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  • Hello.

  • Let's make a simple title based platform game on as his customer like to start these videos by show you what we will be creating today and you'll notice that it's quite graphical today.

  • But that's the least important part of what will be working up.

  • Let me introduce to you, Jerry Oh, or Super Jerry.

  • Oh, he's definitely not in Italian plumber on, even though Jerry oh, obviously does not know how to run properly and floats all over the place, it has many similarities to his Italian counterpart on.

  • So the engine we're going to be working on today is a tile based and junior Cassie.

  • We can collect coins and things on.

  • It's really about how do we handle the collisions between the tiles in A in a sensible way?

  • And what I'd like to get out of the way right up front is this is not complicated at all.

  • In fact, we're not going to be looking at any physics or geometry into sections or anything like that.

  • It really does exploit A few little quirks are floating point numbers on to D it raise.

  • We'll also be looking at how the camera pans around the level so we could see here is we get towards the level boundaries.

  • Jerry Oh becomes off center from the screen, but the camera will follow Dario around as he moves around the level, just like we did in the Worms Game will also spend just a little bit of time talking about the dynamics of the character, getting the feel of the character correct.

  • So when he jumps, he jumps in a controllable, on responsive way.

  • But he doesn't sort of break all of the rules of physics, and this will encourage the player to develop a skill set in order to control Jerry Oh, properly.

  • Now you may have noticed the ominous number one at the end of this video title on DDE.

  • That doesn't imply, of course, that this is part of a greater Siri's and it will be, but not in the same way that the code it yourself worms games was a Siri's.

  • The reason being is I think platform games are an excellent vehicle for delivering all sorts of additional material about how to do other parts of the game, but this 1st 1 will be quite complete.

  • We will just talk about how we create tile based levels using a tile mapping strategy.

  • How we control the camera, how we control the player on how we handle the collisions between all of the above.

  • Let's get south it Now you may have noticed that all looks quite graphical on.

  • We'll make it look graphical towards the end of this video, but to start with where it's going to be drawing colored rectangles on screen on this is a simplification that I think is necessary to really understand what the engine is doing beneath.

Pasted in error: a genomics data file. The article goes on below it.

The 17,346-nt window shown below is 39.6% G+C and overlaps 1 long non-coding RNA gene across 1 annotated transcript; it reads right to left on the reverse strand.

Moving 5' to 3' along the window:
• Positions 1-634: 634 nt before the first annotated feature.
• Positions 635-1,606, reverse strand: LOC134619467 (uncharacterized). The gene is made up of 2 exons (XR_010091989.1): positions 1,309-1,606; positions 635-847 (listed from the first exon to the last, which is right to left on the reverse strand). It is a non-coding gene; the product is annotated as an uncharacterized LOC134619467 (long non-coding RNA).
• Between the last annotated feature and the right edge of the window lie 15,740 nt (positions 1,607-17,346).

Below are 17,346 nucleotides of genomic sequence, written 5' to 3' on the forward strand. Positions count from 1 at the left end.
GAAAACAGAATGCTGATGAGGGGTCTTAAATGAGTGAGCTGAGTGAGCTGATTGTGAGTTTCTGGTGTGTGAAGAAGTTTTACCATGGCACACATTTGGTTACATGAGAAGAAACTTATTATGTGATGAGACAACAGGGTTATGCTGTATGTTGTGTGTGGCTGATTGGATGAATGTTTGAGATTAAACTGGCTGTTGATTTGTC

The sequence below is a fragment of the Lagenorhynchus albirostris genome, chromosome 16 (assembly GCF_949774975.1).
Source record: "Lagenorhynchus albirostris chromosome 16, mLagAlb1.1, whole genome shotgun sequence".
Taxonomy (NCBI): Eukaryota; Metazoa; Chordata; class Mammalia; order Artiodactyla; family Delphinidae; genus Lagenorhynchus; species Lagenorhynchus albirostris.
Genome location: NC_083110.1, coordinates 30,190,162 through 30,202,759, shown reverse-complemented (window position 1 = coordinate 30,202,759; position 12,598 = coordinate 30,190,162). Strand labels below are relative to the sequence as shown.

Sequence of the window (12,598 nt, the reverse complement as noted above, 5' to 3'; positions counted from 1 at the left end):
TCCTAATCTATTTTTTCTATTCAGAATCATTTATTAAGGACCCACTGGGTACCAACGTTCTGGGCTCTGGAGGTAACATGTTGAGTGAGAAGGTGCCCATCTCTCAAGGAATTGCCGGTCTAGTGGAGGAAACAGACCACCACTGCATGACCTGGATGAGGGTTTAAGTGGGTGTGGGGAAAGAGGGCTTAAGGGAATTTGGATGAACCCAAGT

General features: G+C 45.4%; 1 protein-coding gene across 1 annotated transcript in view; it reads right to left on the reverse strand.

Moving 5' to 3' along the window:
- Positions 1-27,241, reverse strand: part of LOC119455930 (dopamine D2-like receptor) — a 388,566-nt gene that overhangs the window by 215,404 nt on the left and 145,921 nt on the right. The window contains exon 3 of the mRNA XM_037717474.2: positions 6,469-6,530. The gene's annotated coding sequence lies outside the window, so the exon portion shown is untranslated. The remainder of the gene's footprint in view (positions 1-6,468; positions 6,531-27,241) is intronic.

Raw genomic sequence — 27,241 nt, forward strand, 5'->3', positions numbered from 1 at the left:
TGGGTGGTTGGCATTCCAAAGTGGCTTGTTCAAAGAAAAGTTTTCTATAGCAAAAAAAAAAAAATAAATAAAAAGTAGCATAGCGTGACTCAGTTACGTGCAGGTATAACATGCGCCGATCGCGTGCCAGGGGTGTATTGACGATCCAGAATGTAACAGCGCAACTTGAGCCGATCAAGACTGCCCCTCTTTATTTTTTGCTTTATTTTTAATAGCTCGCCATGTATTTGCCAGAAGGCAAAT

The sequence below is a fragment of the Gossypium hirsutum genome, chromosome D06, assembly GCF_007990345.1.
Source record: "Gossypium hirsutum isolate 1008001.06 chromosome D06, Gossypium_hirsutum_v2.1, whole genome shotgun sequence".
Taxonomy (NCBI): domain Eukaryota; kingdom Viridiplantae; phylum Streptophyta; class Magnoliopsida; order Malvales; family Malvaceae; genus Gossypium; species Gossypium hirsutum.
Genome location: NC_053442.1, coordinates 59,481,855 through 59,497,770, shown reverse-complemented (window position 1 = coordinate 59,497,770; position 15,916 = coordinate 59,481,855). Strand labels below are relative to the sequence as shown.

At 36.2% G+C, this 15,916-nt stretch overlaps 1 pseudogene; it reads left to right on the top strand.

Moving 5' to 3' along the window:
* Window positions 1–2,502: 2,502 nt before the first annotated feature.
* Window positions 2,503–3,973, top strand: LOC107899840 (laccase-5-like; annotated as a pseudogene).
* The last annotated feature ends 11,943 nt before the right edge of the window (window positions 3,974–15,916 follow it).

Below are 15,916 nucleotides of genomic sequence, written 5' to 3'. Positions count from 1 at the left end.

• As usual, I'll be demonstrating everything, using them one lone code, a console game engine, which you can download from the get hope.

  • The game engine is a simple class, which handles drawing to the screen and user inputs, and all we need to do is fill in these two methods on music create, which we can use to allocate resources.

  • Andan user update Where we do all of the fun stuff.

  • I'm creating an instance of my new class called Game on I'm creating a console which 160 characters wide by 120 characters.

  • Hi on each character is eight by eight pixels, but now When we talk about tile based games, we typically talk about a two dimensional array off something that represents a space, the two D arrays broken up into rows and columns.

  • As you can see here, I'm drawing them out to Syria.

  • 12345 On we fill a particular cell within the two D array with information that defines what we wanted that self.

  • So, for example, let's say I want a solid block here.

  • I'm going to use the hash symbol.

  • So here's a little platform off three solid blocks for empty space.

  • I don't want to use space.

  • I like to use the period character full stop, and that way I can count how many spaces I've gone across the screen.

  • And the nice thing here is that we know that all of the tiles lie on interview aligned boundaries.

  • So, for example, this point here would be 32 for two.

  • Make such a exacta on.

  • This implies that our tiles are one by one in size, and this is its unit less space.

  • But let's assume it's one unit that way on its one unit.

  • That way, working in a unitary space like this has lots of advantages.

  • Firstly, I don't need to store any of this geometry.

  • Everything is implied by its position in the array.

  • We can extract the location of where that tile is on.

  • We know its width and height.

  • Now let's say I take an arbitrary point.

  • Somewhere within the tile map, for example, I'm going to assume this one is about 2.43169 by 3.247 Clearly, this point is using some non into debates numbering format.